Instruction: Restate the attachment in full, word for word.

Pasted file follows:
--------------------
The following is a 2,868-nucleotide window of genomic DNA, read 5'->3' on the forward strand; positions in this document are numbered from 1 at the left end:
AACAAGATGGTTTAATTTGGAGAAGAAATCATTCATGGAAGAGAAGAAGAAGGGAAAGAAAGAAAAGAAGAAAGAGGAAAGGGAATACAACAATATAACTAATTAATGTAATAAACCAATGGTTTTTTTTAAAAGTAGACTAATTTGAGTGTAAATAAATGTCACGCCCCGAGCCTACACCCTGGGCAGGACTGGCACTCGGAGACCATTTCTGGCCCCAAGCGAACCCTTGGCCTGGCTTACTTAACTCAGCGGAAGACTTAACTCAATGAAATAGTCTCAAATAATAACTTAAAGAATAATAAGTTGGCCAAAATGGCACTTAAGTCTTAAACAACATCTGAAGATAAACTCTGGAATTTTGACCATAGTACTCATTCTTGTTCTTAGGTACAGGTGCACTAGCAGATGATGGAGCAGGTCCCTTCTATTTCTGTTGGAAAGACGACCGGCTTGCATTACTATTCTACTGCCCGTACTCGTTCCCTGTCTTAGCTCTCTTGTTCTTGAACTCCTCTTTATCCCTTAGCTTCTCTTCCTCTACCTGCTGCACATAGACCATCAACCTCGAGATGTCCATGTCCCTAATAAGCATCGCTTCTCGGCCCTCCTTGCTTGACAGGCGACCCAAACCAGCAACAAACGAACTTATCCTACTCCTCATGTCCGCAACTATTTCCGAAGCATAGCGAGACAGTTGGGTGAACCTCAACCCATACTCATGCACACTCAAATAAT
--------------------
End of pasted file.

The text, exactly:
The following is a 2,868-nucleotide window of genomic DNA, read 5'->3' on the forward strand; positions in this document are numbered from 1 at the left end:
AACAAGATGGTTTAATTTGGAGAAGAAATCATTCATGGAAGAGAAGAAGAAGGGAAAGAAAGAAAAGAAGAAAGAGGAAAGGGAATACAACAATATAACTAATTAATGTAATAAACCAATGGTTTTTTTTAAAAGTAGACTAATTTGAGTGTAAATAAATGTCACGCCCCGAGCCTACACCCTGGGCAGGACTGGCACTCGGAGACCATTTCTGGCCCCAAGCGAACCCTTGGCCTGGCTTACTTAACTCAGCGGAAGACTTAACTCAATGAAATAGTCTCAAATAATAACTTAAAGAATAATAAGTTGGCCAAAATGGCACTTAAGTCTTAAACAACATCTGAAGATAAACTCTGGAATTTTGACCATAGTACTCATTCTTGTTCTTAGGTACAGGTGCACTAGCAGATGATGGAGCAGGTCCCTTCTATTTCTGTTGGAAAGACGACCGGCTTGCATTACTATTCTACTGCCCGTACTCGTTCCCTGTCTTAGCTCTCTTGTTCTTGAACTCCTCTTTATCCCTTAGCTTCTCTTCCTCTACCTGCTGCACATAGACCATCAACCTCGAGATGTCCATGTCCCTAATAAGCATCGCTTCTCGGCCCTCCTTGCTTGACAGGCGACCCAAACCAGCAACAAACGAACTTATCCTACTCCTCATGTCCGCAACTATTTCCGAAGCATAGCGAGACAGTTGGGTGAACCTCAACCCATACTCATGCACACTCAAATAAT